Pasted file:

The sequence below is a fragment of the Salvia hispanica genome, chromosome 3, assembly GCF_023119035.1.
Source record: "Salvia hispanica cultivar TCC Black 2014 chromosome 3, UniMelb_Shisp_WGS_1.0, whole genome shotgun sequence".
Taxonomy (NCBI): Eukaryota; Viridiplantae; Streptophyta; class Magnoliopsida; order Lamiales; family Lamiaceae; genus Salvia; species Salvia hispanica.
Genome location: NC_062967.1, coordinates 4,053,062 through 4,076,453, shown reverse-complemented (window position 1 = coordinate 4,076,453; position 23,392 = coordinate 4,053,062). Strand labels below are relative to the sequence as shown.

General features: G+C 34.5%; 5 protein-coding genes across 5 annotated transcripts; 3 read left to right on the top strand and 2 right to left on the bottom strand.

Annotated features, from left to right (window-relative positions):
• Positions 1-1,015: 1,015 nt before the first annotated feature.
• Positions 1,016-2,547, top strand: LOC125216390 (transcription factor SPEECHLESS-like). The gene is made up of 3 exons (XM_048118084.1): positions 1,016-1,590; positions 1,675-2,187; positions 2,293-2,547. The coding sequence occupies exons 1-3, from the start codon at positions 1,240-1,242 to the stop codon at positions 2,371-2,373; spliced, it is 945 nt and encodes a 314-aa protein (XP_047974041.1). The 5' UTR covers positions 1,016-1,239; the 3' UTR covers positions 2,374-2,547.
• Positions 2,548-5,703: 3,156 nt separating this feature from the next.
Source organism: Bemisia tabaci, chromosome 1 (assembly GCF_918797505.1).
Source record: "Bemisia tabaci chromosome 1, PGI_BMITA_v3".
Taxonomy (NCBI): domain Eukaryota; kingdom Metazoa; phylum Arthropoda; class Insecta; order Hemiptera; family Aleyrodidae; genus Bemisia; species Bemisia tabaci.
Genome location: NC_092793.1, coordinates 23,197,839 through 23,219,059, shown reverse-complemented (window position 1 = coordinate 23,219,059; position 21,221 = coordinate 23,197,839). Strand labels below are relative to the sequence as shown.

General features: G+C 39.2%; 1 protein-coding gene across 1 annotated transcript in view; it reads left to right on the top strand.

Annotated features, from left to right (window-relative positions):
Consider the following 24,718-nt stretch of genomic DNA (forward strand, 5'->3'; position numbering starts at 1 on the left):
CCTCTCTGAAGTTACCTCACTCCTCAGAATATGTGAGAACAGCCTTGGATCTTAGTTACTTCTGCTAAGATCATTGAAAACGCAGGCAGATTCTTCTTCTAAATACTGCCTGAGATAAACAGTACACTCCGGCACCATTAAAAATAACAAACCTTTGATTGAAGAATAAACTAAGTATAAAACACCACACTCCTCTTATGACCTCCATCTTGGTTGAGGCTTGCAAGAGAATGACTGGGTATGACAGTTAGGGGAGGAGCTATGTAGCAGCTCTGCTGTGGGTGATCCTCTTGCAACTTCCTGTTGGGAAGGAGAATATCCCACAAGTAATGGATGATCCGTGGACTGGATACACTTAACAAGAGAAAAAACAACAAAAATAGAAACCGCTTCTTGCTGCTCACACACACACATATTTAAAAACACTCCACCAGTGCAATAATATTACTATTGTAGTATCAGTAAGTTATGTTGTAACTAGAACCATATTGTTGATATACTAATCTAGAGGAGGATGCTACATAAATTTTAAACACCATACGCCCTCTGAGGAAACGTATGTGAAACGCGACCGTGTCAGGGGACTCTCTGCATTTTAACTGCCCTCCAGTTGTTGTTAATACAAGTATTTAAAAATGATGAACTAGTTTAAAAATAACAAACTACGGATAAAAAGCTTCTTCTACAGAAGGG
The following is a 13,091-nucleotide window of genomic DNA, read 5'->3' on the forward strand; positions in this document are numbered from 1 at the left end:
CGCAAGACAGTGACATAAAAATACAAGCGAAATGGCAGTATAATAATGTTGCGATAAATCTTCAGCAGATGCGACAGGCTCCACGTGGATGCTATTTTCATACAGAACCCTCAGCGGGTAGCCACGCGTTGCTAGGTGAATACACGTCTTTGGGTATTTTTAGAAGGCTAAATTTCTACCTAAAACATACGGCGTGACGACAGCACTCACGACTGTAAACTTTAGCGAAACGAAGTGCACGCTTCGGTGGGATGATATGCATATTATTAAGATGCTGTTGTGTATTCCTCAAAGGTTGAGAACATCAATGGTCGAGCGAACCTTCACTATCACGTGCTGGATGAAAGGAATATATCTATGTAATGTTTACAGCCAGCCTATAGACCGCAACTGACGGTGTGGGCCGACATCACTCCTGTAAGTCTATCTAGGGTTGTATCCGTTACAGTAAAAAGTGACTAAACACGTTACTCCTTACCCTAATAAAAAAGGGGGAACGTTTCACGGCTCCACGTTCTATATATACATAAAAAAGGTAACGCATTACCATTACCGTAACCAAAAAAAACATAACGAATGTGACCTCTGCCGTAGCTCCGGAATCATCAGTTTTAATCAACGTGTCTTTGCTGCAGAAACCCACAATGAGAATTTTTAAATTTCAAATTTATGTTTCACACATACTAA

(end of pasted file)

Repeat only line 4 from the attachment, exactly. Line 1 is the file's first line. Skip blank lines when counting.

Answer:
Genome location: NC_062967.1, coordinates 4,053,062 through 4,076,453, shown reverse-complemented (window position 1 = coordinate 4,076,453; position 23,392 = coordinate 4,053,062). Strand labels below are relative to the sequence as shown.